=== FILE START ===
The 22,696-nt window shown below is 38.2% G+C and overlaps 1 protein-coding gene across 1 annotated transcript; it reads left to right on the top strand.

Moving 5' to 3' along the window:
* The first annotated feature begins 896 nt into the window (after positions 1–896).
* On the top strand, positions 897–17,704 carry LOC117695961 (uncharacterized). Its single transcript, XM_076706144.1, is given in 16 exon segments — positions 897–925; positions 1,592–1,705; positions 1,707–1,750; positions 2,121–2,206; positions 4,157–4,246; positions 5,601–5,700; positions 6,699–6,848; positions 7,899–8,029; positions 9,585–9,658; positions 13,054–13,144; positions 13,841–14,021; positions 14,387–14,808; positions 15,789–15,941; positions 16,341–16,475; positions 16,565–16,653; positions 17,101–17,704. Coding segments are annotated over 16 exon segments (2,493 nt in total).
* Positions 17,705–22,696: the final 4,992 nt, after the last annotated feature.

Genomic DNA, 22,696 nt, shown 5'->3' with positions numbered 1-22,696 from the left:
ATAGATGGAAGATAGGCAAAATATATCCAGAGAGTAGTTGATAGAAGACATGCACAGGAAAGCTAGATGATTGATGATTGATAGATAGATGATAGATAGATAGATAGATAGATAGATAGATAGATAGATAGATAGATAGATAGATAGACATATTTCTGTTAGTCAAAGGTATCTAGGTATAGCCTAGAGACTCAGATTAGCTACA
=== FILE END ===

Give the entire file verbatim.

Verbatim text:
The 22,696-nt window shown below is 38.2% G+C and overlaps 1 protein-coding gene across 1 annotated transcript; it reads left to right on the top strand.

Moving 5' to 3' along the window:
* The first annotated feature begins 896 nt into the window (after positions 1–896).
* On the top strand, positions 897–17,704 carry LOC117695961 (uncharacterized). Its single transcript, XM_076706144.1, is given in 16 exon segments — positions 897–925; positions 1,592–1,705; positions 1,707–1,750; positions 2,121–2,206; positions 4,157–4,246; positions 5,601–5,700; positions 6,699–6,848; positions 7,899–8,029; positions 9,585–9,658; positions 13,054–13,144; positions 13,841–14,021; positions 14,387–14,808; positions 15,789–15,941; positions 16,341–16,475; positions 16,565–16,653; positions 17,101–17,704. Coding segments are annotated over 16 exon segments (2,493 nt in total).
* Positions 17,705–22,696: the final 4,992 nt, after the last annotated feature.

Genomic DNA, 22,696 nt, shown 5'->3' with positions numbered 1-22,696 from the left:
ATAGATGGAAGATAGGCAAAATATATCCAGAGAGTAGTTGATAGAAGACATGCACAGGAAAGCTAGATGATTGATGATTGATAGATAGATGATAGATAGATAGATAGATAGATAGATAGATAGATAGATAGATAGATAGATAGATAGACATATTTCTGTTAGTCAAAGGTATCTAGGTATAGCCTAGAGACTCAGATTAGCTACA